KUALA LUMPUR: Only 8% of listed companies use an independent, third-party search institutions, which is the best practice recommended in the Malaysian Code of Corporate Governance (MCCG).
A review conducted by Institute of Corporate Directors Malaysia (ICDM) found that personal network referrals (74%) remain the most common director sourcing method, followed by nominations by major shareholders or parent companies (14%).
Only 25% of companies had independent external board evaluations in the last 10 years, according to the review.
As for developmental programmes and training, the majority of programmes undertaken (91%) were based on individual director requests.
The Malaysian Board Practices Review pointed out that there was a lack of adequate structure, planning or pathway to ensure holistic, consistent and long-term development of directors. The review was launched by ICDM, in collaboration with Russell Reynolds Associates (RRA) and Bursa Malaysia.
“The review highlighted an important observation: companies are generally compliant with the MCCG and listing requirements for board composition.
“However, it also highlighted that 19% of independent directors have been on their respective boards for over nine years.
“This brings to question the independence of the board – a significant factor in allowing for more considered decision-making and protection of shareholders’ interest.
“It is also vital for companies to conduct periodic board evaluations by professional, experienced and independent parties, where the objective insights gained will facilitate better board-management relationships, director nomination and appointment, as well as assist in determining board remuneration, ” said RRA managing director Stephen Langton.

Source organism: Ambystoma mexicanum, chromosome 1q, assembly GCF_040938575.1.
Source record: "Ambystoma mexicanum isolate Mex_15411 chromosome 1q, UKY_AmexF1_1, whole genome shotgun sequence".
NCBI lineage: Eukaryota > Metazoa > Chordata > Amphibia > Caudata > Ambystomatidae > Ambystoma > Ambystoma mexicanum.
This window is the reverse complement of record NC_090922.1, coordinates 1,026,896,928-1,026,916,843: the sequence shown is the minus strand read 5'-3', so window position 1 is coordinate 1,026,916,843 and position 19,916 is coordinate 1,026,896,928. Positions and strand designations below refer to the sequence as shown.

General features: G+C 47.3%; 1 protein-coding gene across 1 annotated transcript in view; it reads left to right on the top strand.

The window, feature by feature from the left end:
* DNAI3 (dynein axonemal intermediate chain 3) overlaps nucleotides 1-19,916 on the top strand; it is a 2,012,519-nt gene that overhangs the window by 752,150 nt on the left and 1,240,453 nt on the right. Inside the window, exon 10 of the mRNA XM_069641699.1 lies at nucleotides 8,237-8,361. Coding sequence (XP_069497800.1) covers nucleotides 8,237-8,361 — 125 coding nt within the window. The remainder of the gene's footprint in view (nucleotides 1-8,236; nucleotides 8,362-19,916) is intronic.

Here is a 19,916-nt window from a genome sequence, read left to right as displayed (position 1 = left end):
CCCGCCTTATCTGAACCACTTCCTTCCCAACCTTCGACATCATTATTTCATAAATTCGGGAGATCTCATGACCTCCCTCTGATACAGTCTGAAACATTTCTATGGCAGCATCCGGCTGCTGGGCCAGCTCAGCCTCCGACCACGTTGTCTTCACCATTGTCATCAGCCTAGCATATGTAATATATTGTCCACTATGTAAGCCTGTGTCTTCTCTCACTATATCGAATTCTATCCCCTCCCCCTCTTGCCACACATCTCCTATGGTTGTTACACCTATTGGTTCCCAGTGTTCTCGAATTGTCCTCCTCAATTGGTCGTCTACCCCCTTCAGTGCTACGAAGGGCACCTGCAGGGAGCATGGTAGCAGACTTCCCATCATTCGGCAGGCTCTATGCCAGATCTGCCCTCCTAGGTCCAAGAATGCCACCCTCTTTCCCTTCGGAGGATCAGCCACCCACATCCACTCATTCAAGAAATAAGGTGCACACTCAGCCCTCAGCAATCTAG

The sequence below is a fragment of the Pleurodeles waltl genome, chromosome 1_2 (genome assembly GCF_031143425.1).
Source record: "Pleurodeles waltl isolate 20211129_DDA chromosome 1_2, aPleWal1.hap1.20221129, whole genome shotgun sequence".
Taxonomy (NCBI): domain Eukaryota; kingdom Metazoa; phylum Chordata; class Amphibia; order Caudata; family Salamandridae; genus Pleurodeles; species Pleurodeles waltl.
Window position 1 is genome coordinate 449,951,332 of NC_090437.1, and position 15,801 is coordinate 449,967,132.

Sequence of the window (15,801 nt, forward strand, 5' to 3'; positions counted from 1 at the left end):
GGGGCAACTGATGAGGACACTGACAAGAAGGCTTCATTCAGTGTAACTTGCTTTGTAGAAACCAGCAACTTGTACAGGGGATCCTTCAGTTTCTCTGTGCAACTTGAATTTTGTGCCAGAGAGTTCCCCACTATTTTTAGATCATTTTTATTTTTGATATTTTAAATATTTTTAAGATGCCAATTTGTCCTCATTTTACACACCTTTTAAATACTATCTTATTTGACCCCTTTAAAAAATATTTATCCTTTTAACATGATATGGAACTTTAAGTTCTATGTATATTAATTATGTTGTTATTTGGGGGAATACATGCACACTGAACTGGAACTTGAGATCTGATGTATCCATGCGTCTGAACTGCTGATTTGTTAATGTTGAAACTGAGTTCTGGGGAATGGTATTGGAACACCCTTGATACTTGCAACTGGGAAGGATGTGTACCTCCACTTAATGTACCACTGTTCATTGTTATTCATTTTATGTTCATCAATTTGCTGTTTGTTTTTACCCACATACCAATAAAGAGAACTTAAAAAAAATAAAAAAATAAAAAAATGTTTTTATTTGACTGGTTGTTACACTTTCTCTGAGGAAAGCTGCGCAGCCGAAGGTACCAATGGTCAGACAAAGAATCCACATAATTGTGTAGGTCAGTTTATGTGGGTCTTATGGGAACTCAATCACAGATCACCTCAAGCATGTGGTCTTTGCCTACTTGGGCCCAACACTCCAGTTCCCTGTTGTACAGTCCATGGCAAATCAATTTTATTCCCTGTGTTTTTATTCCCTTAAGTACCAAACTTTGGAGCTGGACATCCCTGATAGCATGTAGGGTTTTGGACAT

“The review offers valuable insights and a clear call to action that companies need to rethink their current approaches to their board selection and evaluation practices and ongoing development to remain competitive and sustainable, ” added Bursa Malaysia CEO Datuk Muhamad Umar Swift.
ICDM said that in selecting board members, companies need to consider first-time directors and look beyond the established selection of non-executive talent.
“Companies need to adapt the current culture and approach to their board composition, first by expanding their director sourcing methods, next through vigorous internal and external evaluations of the existing board, and thirdly, by driving the ongoing development and competency levels.
Balancing technical-based with performance- and behavioural-based trainings to build sustainable and effective boards is also crucial, ” said the institute’s president and chief executive officer Michele Kythe Lim (pic below) at the online launch of the review.
Lim also pointed out that other measures boards can adopt include establishing a rigorous evaluation and feedback mechanism to enable meaningful board collaboration and periodic refreshment.
It must also ensure that its structure, composition, and culture continue to be aligned with the business landscape and the company’s strategic goals in the short- and long-term.
Another recommendation was the nomination committee (NC) should retain oversight of the board’s overall leadership refreshment and development, to ensure it has not only the technical competencies, but also the right mindsets and behaviours to be effective amidst the intensity of change.
“Corporate secretaries should serve as strategic advisors and partners to boards.
“Hence, they should work proactively with the NC chair to drive the desired board practice outcomes and actively stay up to date with the latest corporate governance trends, methodologies and resources to execute their strategic role effectively, ” she added.
The review aims to establish paradigms and standards for Malaysian boards through a deeper overall understanding on prevailing industry culture, practices and processes relating to board nomination, selection, appointment and evaluation.
The review explored feedback and insights from over 100 local public listed companies, covering 799 board members, across large (39%), mid (9%) and small (52%) market capitalisations and industries.
These include industrial products and services, consumer products and services, property, technology, construction, plantation, telecommunications and media, utilities, healthcare, energy, financial services as well as transportation and logistics.
The review also examined common practices and key appointment and reappointment considerations of independent directors, board evaluation, as well as board training and development.